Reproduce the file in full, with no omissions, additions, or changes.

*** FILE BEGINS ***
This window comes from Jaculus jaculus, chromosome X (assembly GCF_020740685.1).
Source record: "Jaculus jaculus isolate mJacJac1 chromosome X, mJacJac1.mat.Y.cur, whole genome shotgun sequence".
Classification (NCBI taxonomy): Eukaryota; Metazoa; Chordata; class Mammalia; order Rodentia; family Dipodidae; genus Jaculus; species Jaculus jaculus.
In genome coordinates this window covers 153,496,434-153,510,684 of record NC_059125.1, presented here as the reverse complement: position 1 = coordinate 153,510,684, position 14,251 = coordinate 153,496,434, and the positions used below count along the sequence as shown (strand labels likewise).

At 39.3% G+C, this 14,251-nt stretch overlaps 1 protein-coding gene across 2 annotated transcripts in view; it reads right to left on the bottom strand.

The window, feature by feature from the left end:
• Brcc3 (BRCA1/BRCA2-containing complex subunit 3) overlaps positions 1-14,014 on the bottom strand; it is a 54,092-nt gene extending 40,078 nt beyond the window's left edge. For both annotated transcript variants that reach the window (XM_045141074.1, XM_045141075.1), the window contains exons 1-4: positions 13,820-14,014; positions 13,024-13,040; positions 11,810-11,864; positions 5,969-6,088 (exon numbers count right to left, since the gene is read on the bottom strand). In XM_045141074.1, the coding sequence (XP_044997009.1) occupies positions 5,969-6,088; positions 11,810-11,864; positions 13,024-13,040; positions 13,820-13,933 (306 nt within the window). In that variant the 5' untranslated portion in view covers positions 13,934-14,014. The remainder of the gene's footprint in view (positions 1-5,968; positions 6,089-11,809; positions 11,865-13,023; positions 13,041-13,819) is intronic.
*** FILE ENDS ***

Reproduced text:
This window comes from Jaculus jaculus, chromosome X (assembly GCF_020740685.1).
Source record: "Jaculus jaculus isolate mJacJac1 chromosome X, mJacJac1.mat.Y.cur, whole genome shotgun sequence".
Classification (NCBI taxonomy): Eukaryota; Metazoa; Chordata; class Mammalia; order Rodentia; family Dipodidae; genus Jaculus; species Jaculus jaculus.
In genome coordinates this window covers 153,496,434-153,510,684 of record NC_059125.1, presented here as the reverse complement: position 1 = coordinate 153,510,684, position 14,251 = coordinate 153,496,434, and the positions used below count along the sequence as shown (strand labels likewise).

At 39.3% G+C, this 14,251-nt stretch overlaps 1 protein-coding gene across 2 annotated transcripts in view; it reads right to left on the bottom strand.

The window, feature by feature from the left end:
• Brcc3 (BRCA1/BRCA2-containing complex subunit 3) overlaps positions 1-14,014 on the bottom strand; it is a 54,092-nt gene extending 40,078 nt beyond the window's left edge. For both annotated transcript variants that reach the window (XM_045141074.1, XM_045141075.1), the window contains exons 1-4: positions 13,820-14,014; positions 13,024-13,040; positions 11,810-11,864; positions 5,969-6,088 (exon numbers count right to left, since the gene is read on the bottom strand). In XM_045141074.1, the coding sequence (XP_044997009.1) occupies positions 5,969-6,088; positions 11,810-11,864; positions 13,024-13,040; positions 13,820-13,933 (306 nt within the window). In that variant the 5' untranslated portion in view covers positions 13,934-14,014. The remainder of the gene's footprint in view (positions 1-5,968; positions 6,089-11,809; positions 11,865-13,023; positions 13,041-13,819) is intronic.